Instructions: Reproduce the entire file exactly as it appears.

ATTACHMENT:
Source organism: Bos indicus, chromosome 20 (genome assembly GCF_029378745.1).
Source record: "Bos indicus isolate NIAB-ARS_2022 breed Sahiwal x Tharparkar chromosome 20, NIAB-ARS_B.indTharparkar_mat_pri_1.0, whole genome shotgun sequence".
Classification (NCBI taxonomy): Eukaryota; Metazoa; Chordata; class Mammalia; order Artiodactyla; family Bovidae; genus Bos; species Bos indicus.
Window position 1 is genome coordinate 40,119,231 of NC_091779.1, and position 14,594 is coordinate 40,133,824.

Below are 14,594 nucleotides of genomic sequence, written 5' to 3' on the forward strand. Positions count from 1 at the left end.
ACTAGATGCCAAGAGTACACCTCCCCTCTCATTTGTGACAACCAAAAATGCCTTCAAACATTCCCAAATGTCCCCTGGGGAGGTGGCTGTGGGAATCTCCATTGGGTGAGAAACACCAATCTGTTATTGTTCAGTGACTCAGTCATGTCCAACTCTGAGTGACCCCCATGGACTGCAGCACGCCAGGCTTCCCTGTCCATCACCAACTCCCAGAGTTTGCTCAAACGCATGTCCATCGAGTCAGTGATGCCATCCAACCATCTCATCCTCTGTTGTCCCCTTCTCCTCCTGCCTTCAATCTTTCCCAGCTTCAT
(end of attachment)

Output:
Source organism: Bos indicus, chromosome 20 (genome assembly GCF_029378745.1).
Source record: "Bos indicus isolate NIAB-ARS_2022 breed Sahiwal x Tharparkar chromosome 20, NIAB-ARS_B.indTharparkar_mat_pri_1.0, whole genome shotgun sequence".
Classification (NCBI taxonomy): Eukaryota; Metazoa; Chordata; class Mammalia; order Artiodactyla; family Bovidae; genus Bos; species Bos indicus.
Window position 1 is genome coordinate 40,119,231 of NC_091779.1, and position 14,594 is coordinate 40,133,824.

Below are 14,594 nucleotides of genomic sequence, written 5' to 3' on the forward strand. Positions count from 1 at the left end.
ACTAGATGCCAAGAGTACACCTCCCCTCTCATTTGTGACAACCAAAAATGCCTTCAAACATTCCCAAATGTCCCCTGGGGAGGTGGCTGTGGGAATCTCCATTGGGTGAGAAACACCAATCTGTTATTGTTCAGTGACTCAGTCATGTCCAACTCTGAGTGACCCCCATGGACTGCAGCACGCCAGGCTTCCCTGTCCATCACCAACTCCCAGAGTTTGCTCAAACGCATGTCCATCGAGTCAGTGATGCCATCCAACCATCTCATCCTCTGTTGTCCCCTTCTCCTCCTGCCTTCAATCTTTCCCAGCTTCAT